What to Do If You Miss a Dose

If you missed giving a cortisone dose to your dog, administer it at once as soon as you remember. However, if it’s already near or close to your dog’s next cortisone dose, leave the missed dose as is and just proceed with the next dose. Whatever you do, don’t ever make the mistake of doubling on your pet’s next scheduled dose.

What to Do in Case of Cortisone Overdose

If you double on the dose of cortisone simply because you missed a prior dose, there’s a chance that your pet might have overdose. This can be manifested as increased agitation, itchy skin, convulsions, extreme sleepiness, and high blood pressure. It is imperative that you seek veterinary consult immediately.

Some Drug Interactions

Cortisone for dogs should not be used in conjunction with aspirin, insulin, diuretics, ketoconazole, cyclosporine, warfarin, phenobarbital, and phenytoin. Any other medications, supplements, and nutraceuticals should be consulted with your vet prior to the administration of cortisone to minimize any untoward drug interactions.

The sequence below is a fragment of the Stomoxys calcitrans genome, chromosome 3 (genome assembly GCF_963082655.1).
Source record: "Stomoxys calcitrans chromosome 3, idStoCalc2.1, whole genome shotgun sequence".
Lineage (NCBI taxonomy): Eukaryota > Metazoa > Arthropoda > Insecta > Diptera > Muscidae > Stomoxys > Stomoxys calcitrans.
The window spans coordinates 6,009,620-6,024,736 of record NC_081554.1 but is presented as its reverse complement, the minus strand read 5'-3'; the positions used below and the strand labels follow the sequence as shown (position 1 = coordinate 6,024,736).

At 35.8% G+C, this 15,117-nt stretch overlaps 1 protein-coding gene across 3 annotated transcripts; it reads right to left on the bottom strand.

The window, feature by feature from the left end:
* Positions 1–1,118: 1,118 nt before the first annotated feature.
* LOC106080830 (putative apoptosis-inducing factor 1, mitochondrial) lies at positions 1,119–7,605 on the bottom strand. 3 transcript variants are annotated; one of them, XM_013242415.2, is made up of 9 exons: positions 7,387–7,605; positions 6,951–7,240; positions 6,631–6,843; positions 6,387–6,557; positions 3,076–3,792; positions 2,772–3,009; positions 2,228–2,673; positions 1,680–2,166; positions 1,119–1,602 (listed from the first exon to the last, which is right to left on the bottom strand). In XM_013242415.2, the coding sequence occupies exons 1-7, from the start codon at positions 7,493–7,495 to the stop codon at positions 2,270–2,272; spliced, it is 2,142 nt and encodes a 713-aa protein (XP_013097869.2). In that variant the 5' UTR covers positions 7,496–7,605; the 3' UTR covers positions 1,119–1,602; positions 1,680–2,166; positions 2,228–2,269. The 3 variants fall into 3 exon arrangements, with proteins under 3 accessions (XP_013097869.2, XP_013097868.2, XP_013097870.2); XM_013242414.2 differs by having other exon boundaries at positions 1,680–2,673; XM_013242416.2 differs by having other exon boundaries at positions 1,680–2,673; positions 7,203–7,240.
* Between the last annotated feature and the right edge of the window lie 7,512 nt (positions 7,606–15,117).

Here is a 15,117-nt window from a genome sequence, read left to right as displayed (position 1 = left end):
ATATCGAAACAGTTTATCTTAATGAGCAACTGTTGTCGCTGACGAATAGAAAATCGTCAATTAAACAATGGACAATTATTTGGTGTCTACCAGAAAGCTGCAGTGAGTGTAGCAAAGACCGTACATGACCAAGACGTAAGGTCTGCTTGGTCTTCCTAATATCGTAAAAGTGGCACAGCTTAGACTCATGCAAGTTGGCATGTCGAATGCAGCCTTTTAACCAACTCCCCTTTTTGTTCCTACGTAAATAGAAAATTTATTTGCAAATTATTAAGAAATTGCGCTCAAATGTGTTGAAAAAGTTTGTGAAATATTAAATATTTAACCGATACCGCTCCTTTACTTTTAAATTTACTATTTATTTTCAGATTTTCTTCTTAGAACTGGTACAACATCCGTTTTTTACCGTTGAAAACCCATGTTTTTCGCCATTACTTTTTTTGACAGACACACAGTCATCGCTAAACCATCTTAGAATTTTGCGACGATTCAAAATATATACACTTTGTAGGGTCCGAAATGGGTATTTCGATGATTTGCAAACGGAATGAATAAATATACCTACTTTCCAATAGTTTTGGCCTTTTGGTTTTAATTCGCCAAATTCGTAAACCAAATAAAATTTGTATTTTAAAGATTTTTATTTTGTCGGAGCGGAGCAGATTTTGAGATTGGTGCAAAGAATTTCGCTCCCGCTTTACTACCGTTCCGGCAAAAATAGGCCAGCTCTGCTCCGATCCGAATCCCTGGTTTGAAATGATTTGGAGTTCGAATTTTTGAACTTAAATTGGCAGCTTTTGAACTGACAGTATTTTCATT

Cortisone is a powerful anti-inflammatory drug that can address many health problems in dogs where the main issue is inflammation and overstimulation of the immune system. Unfortunately, it’s not FDA-approved; hence, it should always be used with caution and under the direct supervision of a veterinarian.

Sources:

  1. Side Effects of Cortisone in Dogs, Animal Wised
  2. Steroid Treatment – Long-Term Effects in Dogs, VCA Hospitals

guidance

Olivia Williams
Olivia is our head of content for MyPetNeedsThat.com, mum of one and a true animal lover. With 12 different types of animal in her family, it's never a dull moment. When she isn't walking the dogs, feeding the cats or playing with her pet Parrot Charlie, you will find her product researching and keeping the site freshly updated with the latest products for your pets!